08 Oct EMPLOYER HELD LIABLE FOR COVID-19 DEATH
The Personal Injury Commission of New South Wales (the “Commission”) in Sara v G & S Sara Pty Ltd  NSWPIC 286 has for the first time, found an employer liable for the death of an employee who contracted COVID-19 during the course of their employment.
This case is significant, as it establishes a precedent that employers may be liable for COVID-19 death or injury where an employee can demonstrate that they:
- contracted COVID-19 in the course of their employment; and
- their employment was the main contributing factor to this.
The employee had worked for an Australian based company (G & S Sara Pty Ltd (“G & S”)) that sold dental equipment and technology. The employee travelled to New York last year, to sell and promote their technology. However, during that time, he was hospitalised with COVID-19 and ultimately passed away.
The employee’s wife made a claim under the NSW workers compensation legislation, seeking compensation and a lump sum death benefit on the basis that the employee’s COVID-19 infection happened during the course of his employment.
G & S defended this claim on the basis that the employee performed work in New York for its United States (“US”) entity and therefore it had no liability under the legislation.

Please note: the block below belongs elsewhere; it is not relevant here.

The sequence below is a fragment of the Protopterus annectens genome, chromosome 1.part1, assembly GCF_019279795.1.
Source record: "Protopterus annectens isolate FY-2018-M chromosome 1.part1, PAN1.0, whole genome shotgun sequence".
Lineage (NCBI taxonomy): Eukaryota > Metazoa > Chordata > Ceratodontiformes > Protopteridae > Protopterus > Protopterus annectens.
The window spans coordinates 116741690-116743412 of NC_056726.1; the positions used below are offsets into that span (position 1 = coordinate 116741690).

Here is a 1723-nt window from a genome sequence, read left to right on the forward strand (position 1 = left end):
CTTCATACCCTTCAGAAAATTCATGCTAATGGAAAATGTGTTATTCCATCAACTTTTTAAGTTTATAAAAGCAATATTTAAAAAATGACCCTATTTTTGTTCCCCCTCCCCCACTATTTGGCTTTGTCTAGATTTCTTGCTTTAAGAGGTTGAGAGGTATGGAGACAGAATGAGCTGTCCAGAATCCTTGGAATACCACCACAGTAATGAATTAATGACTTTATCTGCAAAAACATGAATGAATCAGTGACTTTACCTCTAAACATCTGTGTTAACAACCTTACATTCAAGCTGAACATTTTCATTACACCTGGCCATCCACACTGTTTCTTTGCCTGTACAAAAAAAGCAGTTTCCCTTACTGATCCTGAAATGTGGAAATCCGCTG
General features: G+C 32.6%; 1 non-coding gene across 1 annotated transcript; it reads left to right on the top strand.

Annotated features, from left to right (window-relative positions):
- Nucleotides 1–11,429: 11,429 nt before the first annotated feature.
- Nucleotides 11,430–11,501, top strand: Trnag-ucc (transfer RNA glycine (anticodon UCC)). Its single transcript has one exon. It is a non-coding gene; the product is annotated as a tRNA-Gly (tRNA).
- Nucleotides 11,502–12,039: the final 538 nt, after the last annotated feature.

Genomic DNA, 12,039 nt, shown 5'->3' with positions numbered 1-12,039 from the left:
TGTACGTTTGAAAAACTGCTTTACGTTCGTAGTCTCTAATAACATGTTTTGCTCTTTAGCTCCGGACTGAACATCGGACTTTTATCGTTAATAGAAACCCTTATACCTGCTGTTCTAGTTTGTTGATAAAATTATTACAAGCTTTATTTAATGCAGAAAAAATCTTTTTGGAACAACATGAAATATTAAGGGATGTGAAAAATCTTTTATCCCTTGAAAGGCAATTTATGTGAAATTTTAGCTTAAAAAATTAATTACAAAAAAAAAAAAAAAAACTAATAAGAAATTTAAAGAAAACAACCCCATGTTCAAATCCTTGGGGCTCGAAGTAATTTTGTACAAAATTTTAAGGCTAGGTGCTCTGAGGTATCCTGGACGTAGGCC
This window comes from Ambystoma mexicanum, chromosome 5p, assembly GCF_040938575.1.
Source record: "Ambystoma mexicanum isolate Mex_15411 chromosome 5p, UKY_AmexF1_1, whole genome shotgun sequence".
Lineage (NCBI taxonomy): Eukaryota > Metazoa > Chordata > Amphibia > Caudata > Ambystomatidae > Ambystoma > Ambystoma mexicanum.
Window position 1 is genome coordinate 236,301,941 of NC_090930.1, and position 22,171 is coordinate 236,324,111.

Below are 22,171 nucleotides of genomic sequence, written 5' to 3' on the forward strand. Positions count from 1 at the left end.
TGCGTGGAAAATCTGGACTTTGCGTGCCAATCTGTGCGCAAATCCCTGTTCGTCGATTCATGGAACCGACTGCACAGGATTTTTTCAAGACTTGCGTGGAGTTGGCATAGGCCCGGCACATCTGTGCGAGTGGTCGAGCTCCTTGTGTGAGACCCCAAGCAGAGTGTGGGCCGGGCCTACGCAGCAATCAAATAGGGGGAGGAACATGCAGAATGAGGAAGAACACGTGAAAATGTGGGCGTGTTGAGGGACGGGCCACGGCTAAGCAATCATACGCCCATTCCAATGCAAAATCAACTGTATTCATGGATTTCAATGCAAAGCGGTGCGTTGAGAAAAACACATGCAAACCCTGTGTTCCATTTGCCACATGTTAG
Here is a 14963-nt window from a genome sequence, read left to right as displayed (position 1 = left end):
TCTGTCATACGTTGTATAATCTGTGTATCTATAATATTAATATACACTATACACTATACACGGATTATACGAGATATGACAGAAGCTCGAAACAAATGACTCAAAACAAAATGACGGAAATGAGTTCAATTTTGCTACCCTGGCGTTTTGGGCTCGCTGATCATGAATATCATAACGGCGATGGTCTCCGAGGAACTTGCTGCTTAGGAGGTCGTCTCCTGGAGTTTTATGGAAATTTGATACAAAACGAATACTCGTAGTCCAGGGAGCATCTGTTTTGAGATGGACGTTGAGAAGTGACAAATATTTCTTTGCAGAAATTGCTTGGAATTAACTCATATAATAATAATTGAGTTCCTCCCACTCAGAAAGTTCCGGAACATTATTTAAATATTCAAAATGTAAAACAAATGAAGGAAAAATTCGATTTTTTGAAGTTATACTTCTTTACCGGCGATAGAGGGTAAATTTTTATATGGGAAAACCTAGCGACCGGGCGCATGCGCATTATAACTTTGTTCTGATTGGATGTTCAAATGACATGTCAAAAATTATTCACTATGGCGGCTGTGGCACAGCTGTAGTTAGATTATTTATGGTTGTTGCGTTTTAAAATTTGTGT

The Commission found that the employee had contracted COVID-19 within the time he flew from Sydney and arrived at his hotel in New York.
The Commission accepted that the virus had caused respiratory failure and that this amounted to a “personal injury” within the meaning of the legislation.
The Commission also found that the employee was an employee of G & S because of reasons, including:
- the US entity was organised so that G & S was the employee’s employer. This was evidenced on taxation returns, workers’ compensation insurance and payslips;
- there was no transfer of employment to the US entity and the employee continued to be paid his normal pay by G & S; and
- G & S received a direct benefit from the work the employee performed in the US.
Finally, the Commission said the travel to the US, “was clearly within the course of the employment” as G & S “induced and encouraged” the activity and subsequently confirmed the employee’s injury occurred in the course of his employment as it was determined the employee contracted COVID-19 while travelling.
The Commission ordered G & S to pay the employee’s wife a $834,000.00 lump sum death benefit and weekly compensation for the period the employee was unwell and unable to work. A claim for expenses alleged to be in the order of $11 million (USD) was stood over.
If you require advice on how to limit the risk of such a claim being made for a COVID-19 related injury or death, or would like advice on dealing with a claim, please get in touch with the team at HR Law